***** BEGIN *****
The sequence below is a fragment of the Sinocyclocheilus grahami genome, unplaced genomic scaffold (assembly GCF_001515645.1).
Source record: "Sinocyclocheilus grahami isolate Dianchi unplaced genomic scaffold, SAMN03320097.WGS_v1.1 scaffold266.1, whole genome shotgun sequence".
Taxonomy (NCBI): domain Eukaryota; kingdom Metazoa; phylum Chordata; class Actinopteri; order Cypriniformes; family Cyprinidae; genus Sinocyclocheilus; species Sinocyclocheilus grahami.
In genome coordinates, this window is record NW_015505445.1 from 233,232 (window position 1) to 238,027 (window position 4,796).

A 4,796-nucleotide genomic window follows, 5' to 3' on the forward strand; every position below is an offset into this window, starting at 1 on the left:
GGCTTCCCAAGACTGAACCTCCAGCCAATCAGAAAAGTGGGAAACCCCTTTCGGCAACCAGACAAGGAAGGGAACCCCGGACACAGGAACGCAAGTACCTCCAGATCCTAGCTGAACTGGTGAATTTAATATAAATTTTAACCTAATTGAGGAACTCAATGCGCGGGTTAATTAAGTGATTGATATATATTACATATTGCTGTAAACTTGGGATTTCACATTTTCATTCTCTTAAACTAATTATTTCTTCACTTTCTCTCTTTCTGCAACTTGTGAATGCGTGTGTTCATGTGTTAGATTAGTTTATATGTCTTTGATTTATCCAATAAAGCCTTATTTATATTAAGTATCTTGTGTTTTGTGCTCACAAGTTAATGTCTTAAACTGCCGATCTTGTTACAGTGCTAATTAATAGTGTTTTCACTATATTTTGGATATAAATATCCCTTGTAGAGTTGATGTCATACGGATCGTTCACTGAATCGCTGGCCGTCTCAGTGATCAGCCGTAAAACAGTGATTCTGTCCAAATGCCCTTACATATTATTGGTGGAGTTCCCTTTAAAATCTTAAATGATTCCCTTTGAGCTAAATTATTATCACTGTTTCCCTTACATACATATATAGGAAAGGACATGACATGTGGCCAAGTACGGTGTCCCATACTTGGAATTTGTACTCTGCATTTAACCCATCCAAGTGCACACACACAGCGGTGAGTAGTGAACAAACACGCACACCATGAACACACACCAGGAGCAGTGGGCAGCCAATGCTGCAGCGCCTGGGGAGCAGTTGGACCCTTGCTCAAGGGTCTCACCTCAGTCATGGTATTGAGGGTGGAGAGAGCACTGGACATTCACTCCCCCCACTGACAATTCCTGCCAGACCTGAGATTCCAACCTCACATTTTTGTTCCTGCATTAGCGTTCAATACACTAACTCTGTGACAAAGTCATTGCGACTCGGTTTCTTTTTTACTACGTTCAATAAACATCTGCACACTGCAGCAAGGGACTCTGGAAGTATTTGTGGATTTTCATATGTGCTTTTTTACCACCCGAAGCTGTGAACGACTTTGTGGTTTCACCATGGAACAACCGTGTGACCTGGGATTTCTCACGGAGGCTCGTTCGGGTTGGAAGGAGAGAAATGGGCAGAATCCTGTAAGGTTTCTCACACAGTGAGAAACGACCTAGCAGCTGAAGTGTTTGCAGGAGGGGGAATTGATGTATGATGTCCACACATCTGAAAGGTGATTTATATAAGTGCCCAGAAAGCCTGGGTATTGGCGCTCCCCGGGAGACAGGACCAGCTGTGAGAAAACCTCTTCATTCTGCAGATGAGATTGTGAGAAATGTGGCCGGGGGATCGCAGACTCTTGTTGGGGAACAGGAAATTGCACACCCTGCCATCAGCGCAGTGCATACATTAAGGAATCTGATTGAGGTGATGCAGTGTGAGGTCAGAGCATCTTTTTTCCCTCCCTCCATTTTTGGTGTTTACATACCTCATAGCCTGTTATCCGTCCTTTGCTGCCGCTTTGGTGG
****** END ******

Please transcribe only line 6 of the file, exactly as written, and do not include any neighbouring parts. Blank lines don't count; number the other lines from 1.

GGCTTCCCAAGACTGAACCTCCAGCCAATCAGAAAAGTGGGAAACCCCTTTCGGCAACCAGACAAGGAAGGGAACCCCGGACACAGGAACGCAAGTACCTCCAGATCCTAGCTGAACTGGTGAATTTAATATAAATTTTAACCTAATTGAGGAACTCAATGCGCGGGTTAATTAAGTGATTGATATATATTACATATTGCTGTAAACTTGGGATTTCACATTTTCATTCTCTTAAACTAATTATTTCTTCACTTTCTCTCTTTCTGCAACTTGTGAATGCGTGTGTTCATGTGTTAGATTAGTTTATATGTCTTTGATTTATCCAATAAAGCCTTATTTATATTAAGTATCTTGTGTTTTGTGCTCACAAGTTAATGTCTTAAACTGCCGATCTTGTTACAGTGCTAATTAATAGTGTTTTCACTATATTTTGGATATAAATATCCCTTGTAGAGTTGATGTCATACGGATCGTTCACTGAATCGCTGGCCGTCTCAGTGATCAGCCGTAAAACAGTGATTCTGTCCAAATGCCCTTACATATTATTGGTGGAGTTCCCTTTAAAATCTTAAATGATTCCCTTTGAGCTAAATTATTATCACTGTTTCCCTTACATACATATATAGGAAAGGACATGACATGTGGCCAAGTACGGTGTCCCATACTTGGAATTTGTACTCTGCATTTAACCCATCCAAGTGCACACACACAGCGGTGAGTAGTGAACAAACACGCACACCATGAACACACACCAGGAGCAGTGGGCAGCCAATGCTGCAGCGCCTGGGGAGCAGTTGGACCCTTGCTCAAGGGTCTCACCTCAGTCATGGTATTGAGGGTGGAGAGAGCACTGGACATTCACTCCCCCCACTGACAATTCCTGCCAGACCTGAGATTCCAACCTCACATTTTTGTTCCTGCATTAGCGTTCAATACACTAACTCTGTGACAAAGTCATTGCGACTCGGTTTCTTTTTTACTACGTTCAATAAACATCTGCACACTGCAGCAAGGGACTCTGGAAGTATTTGTGGATTTTCATATGTGCTTTTTTACCACCCGAAGCTGTGAACGACTTTGTGGTTTCACCATGGAACAACCGTGTGACCTGGGATTTCTCACGGAGGCTCGTTCGGGTTGGAAGGAGAGAAATGGGCAGAATCCTGTAAGGTTTCTCACACAGTGAGAAACGACCTAGCAGCTGAAGTGTTTGCAGGAGGGGGAATTGATGTATGATGTCCACACATCTGAAAGGTGATTTATATAAGTGCCCAGAAAGCCTGGGTATTGGCGCTCCCCGGGAGACAGGACCAGCTGTGAGAAAACCTCTTCATTCTGCAGATGAGATTGTGAGAAATGTGGCCGGGGGATCGCAGACTCTTGTTGGGGAACAGGAAATTGCACACCCTGCCATCAGCGCAGTGCATACATTAAGGAATCTGATTGAGGTGATGCAGTGTGAGGTCAGAGCATCTTTTTTCCCTCCCTCCATTTTTGGTGTTTACATACCTCATAGCCTGTTATCCGTCCTTTGCTGCCGCTTTGGTGG